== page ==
Officials Warn Against Japan Relief Scams

ALBANY, N.Y. (CBSNewYork/AP) —  Attorney General Eric Schneiderman has released some tips for New Yorkers planning to donate to Japan earthquake and tsunami relief efforts.

He advises that people give to established charities — organizations you’re familiar with, or have an experience assisting in disaster relief. He cautions people to look out for charities that appear solely in response to an event.

PHOTO GALLERY: Deadly Tsunami Hits Japan After 8.9 Quake

You can check on the charity before you give by going to the Attorney General’s website. There, you’ll find financial reports on charities and confirm that the charity is a recognized tax-exempt organization.

LISTEN: Peter Haskell reports.

Before you text a contribution, check the charity’s website or call the charity to confirm it has authorized contributions to be made via text message. Donations via text messaging may not reach the charity until after your phone bill is paid, so it may be faster to contribute directly to the charity.

Avoid unsolicited spam emails. These formats are usually not associated with legitimate charities.

Never give cash. Give your contribution by check made payable to the charity.

Avoid giving credit card or personal information over the phone or by text message.

You can report suspicious organizations by contacting the attorney general’s office at 212-416-8402.

(TM and Copyright 2011 CBS Radio Inc. and its relevant subsidiaries. CBS RADIO and EYE Logo TM and Copyright 2011 CBS Broadcasting Inc. Used under license. All Rights Reserved. This material may not be published, broadcast, rewritten, or redistributed. The Associated Press contributed to this report.)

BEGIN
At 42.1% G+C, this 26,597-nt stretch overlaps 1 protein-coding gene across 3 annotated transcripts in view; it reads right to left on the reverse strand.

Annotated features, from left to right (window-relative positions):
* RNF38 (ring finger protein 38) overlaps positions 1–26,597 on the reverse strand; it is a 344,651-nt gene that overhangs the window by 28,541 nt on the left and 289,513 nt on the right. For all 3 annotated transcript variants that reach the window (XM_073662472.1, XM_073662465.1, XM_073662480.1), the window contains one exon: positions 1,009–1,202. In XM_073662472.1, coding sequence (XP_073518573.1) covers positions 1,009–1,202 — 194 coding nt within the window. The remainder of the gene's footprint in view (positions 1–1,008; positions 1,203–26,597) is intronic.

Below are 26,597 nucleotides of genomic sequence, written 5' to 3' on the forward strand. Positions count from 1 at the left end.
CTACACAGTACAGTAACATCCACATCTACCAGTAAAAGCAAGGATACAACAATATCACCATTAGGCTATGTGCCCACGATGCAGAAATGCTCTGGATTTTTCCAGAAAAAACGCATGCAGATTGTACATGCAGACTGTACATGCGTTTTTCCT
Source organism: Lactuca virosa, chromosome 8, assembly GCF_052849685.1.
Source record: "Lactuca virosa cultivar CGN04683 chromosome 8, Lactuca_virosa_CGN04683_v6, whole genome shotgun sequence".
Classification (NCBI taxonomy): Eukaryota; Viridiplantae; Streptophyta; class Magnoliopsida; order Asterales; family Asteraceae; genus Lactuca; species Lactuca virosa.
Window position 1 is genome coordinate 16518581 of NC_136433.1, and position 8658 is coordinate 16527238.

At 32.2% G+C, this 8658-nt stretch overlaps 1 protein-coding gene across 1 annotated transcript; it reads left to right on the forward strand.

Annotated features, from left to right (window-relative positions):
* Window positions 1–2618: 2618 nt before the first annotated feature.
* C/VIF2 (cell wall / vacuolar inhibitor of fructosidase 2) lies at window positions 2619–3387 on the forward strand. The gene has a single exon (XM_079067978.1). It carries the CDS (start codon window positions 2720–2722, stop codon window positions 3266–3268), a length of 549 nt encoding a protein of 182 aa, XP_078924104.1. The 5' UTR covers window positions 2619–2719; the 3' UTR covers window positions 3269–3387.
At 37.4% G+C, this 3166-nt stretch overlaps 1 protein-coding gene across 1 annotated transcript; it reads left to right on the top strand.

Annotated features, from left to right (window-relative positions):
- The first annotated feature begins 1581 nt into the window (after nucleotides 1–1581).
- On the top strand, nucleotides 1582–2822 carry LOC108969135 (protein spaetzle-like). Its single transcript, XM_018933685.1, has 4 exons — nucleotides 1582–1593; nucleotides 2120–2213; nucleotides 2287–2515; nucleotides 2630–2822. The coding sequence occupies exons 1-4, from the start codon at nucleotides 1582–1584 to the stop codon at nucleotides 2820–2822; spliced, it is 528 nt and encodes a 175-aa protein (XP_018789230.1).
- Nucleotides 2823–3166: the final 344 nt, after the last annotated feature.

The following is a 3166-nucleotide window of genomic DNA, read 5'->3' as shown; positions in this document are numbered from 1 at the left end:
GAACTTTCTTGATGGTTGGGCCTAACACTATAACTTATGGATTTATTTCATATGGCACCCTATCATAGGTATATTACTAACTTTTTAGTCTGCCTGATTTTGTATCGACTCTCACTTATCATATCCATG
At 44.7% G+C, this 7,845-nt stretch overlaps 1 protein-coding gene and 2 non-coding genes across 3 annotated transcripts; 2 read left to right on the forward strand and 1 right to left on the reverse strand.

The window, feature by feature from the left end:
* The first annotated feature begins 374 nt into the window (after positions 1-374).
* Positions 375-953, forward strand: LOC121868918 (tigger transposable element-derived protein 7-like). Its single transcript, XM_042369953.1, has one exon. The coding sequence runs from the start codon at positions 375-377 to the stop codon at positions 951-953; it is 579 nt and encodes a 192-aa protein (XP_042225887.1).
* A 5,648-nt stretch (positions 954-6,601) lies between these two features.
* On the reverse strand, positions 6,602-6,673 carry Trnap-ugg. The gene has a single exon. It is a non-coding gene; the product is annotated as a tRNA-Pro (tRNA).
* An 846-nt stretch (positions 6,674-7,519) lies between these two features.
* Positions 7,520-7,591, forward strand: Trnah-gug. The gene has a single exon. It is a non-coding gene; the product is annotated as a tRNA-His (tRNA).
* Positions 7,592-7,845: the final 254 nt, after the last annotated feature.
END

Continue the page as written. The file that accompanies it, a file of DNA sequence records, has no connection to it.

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One Comment

  1. Ziggy says:

    I hear there is one billion dollars of donated monies to Haiti relief that is missing – and probably stolen by crooks and politicians in Haiti.

  2. Ziggy says:

    I give to established charities like – Salvation Army & Red Cross.

    There is no need to give to charities that suddently spring up – especially those affiliated with “famous people”.

    How much charity work experience do they have???

  3. T says:

    I always give to charities, but I never give to my Alma Mater – Brooklyn College. I had way too much negative experience with them all those year ago, so they can burn to the ground for all I care.

  4. Amir says:

    Well the attorney general is NOT the only source in the world and people NEED to get that into their heads because f they dont it’s just another MOb mentality. “What I say goes and nothing else otherwise I have the power to undermine it.”. and that’s the truth. 🙂 You kow like the people who go through your mail “federal crime” or umm….. claim they have more jurisdicction than international organizations………………….. diplomatic problems………………

  5. Bill C says:

    After seeing Red cross driving around in Hummer H3’s, I stopped giving to them.

    1. Lawrence F. says:

      You know, Bill C, your right. Ever since the Confidential Magazine articles disclosing Red Cross unethical behavior, negative things have been written and rewritten ( Condidential Magazine was a cash register type of tabloid popular when I was in highschool, over 52 years ago). But I still feel they are more reliable than the dedicated charities.

  6. Lawrence F. says:

    I know this may sound callous, heinous and whatever you want to call it. Apart from the Red Cross and my Alma Mater (St. John’s University) I rarely contribute to dedicated charities claiming claiming to raise money for specific causes. When I do, and, once again, it is rare, I try to be vary careful and do my research. I’ve been ripped off and, folks, it ain’t nice.

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